The Central Ohion enchants audiences of all ages with tales in the Affrilachian tradition.

From nursery rhymes to bedtime tales, most parents spend a sizable chunk of time telling stories to their children. For storyteller Lyn Ford, however, the activity is not just a habit but a vocation.

The 68-year-old Western Pennsylvania native has long regaled Central Ohioans with tales drawn from the Affrilachian tradition, a term referring to people of African American heritage who call the Appalachian region home. Although her target audiences are children in prekindergarten through elementary school, Ford also shares stories with adults.

A mother to three (two sons and one daughter) with husband Bruce, the East Side resident is also grandmother to 10 and great-grandmother to four.

Did you have favorite storytellers when you were growing up?

Oh, my father was my favorite. His nickname was Jake. He actually told a lot of folk tales. In those younger days, I wasn't worried about whether something was of a certain genre, but now I know that he told a lot of folk tales and a lot of spooky stories. And he would also make things up on the spot. The problem now is that no one wrote them. They weren't recorded, and I wish that I had some of those stories.

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How do you come up with your stories?

I do tell some original ones … but most of the ones that are folk tales begin with something I heard as a child or something that my mother read to us at bedtime. Then I do research on them, trying to find the oldest version I can in books or from storytellers who share similar stories or similar cultural heritage, so that they might know a story that would be in my family's collections. After I've checked at least three sources … then I start trying to put the story together for myself.

Are there telltale signs that young people are engaged when you're talking?

Oh, very much. They will start to lean forward as if we are in a one-to-one conversation, and you can see the expression on most of their faces. It lets me know that they're involved, and sometimes there are those verbal responses: “Oh, no,” or a gasp or, of course, the laughter. I pay a great deal of attention to all of that from as many faces as I can see among them, and play off of what they're sharing with me.

It's the best feeling in the world, and it just makes me feel my child's heart, too.

Did you tell stories to your own children?

My daughter was my best audience. The boys liked some of it, but my daughter seemed to stay involved with the storytelling experience longer. And yet there were bedtime stories, and when it was time for them to do reading for school, we would sit on the sofa together and take turns reading the book and talking about it.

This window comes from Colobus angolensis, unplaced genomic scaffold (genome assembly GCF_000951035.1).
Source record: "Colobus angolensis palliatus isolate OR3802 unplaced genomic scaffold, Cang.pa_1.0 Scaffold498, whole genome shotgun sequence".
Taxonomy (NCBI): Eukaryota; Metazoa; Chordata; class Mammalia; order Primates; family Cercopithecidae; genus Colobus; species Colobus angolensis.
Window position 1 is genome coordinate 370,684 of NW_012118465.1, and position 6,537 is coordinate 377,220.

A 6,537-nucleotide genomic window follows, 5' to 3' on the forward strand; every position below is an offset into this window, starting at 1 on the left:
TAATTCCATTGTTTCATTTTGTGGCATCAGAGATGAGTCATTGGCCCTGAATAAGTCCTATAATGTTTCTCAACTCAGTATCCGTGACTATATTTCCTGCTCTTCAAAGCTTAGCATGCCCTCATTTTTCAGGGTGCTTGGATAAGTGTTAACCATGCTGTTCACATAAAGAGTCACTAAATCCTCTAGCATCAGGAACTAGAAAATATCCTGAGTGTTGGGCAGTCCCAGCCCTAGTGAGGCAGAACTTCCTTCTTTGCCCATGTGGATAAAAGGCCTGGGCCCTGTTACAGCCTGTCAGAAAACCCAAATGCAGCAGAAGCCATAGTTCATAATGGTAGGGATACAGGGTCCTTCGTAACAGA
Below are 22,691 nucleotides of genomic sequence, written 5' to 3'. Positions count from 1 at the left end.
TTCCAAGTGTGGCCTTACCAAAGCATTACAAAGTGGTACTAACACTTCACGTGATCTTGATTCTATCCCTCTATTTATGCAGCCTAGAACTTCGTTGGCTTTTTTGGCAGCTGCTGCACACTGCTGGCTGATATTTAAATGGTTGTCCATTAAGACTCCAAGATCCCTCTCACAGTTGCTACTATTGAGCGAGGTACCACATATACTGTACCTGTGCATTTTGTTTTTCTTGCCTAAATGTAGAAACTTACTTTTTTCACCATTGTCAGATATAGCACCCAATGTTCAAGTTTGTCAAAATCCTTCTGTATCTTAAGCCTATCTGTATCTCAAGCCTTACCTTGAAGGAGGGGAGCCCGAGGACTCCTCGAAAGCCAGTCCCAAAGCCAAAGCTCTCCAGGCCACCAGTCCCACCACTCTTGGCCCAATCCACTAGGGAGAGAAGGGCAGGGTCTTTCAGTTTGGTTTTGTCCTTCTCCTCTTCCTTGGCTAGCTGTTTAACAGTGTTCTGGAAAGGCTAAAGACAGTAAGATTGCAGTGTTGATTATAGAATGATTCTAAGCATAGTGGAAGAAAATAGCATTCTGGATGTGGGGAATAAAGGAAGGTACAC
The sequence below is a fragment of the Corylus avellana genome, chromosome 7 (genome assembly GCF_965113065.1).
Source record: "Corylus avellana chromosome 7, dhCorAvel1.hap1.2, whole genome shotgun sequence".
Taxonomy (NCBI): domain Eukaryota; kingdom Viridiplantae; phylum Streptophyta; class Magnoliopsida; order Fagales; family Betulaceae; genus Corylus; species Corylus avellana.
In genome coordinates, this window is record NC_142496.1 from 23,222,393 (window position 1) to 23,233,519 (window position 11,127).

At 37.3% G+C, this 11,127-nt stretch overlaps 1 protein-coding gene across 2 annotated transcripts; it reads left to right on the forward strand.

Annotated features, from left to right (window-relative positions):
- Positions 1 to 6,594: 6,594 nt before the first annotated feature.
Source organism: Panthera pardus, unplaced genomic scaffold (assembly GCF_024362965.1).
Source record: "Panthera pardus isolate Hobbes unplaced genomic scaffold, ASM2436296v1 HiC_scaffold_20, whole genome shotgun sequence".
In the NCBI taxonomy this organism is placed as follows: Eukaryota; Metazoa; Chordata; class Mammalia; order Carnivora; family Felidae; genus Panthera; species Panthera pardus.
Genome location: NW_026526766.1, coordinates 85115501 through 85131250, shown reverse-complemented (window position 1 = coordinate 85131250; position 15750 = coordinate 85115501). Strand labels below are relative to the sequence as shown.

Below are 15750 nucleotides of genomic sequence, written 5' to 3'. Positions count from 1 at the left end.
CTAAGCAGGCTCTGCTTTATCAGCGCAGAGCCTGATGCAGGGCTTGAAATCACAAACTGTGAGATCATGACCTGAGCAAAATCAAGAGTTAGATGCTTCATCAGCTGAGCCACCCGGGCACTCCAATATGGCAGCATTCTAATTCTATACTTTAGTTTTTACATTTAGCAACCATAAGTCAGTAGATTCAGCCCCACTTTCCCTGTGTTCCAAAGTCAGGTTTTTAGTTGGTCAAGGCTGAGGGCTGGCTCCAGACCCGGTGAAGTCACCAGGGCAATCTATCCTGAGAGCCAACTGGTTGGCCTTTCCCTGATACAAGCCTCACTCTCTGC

Are your grandchildren and great-grandchildren audience members of yours, too?

Some of them. In fact, our youngest granddaughter actually tells stories in her classroom. She just turned 10 this December. She makes up stories, and she even twists folk tales in a similar fashion, and she loves scary stories, too. Child after my heart.

Do you think that storytelling is a good vehicle for encouraging literacy?

Absolutely. I think sharing, particularly, the old folk tales and fairy tales helps the child to imagine, to create for themselves what the illustrations will be. This is actually guiding them into if/then processing and sequencing, critical and creative thinking—all problem-solving skills, not just language arts skills. I think it's important for parents to talk with their children constantly, as much as they can. It encourages the child both to listen and to speak more effectively.

What does “Affrilachian” mean?

The word was created by a professor and poet from Kentucky, Frank X Walker. He created the term as a reminder that the Appalachian region is a very diverse place, and it has been for decades.

When I heard the term, it touched my heart because it gave an explanation of who I was. My family heritage is diverse, but we are of African American heritage, and most of my family settled in the Appalachian region, from North Carolina into New York state.

Do you have favorite stories?

The ones that my father told are my favorite. They are stories of the rabbit, some of them, and also opossum. There are several opossum stories. Those folk tales are a big thing for me to tell. The story of “Possum and Snake” is one that I try to tell at every festival—to honor my father, but also because it feels good to tell it.

A shorter version of this Q&A appears in the Spring 2020 issue of Columbus Parent.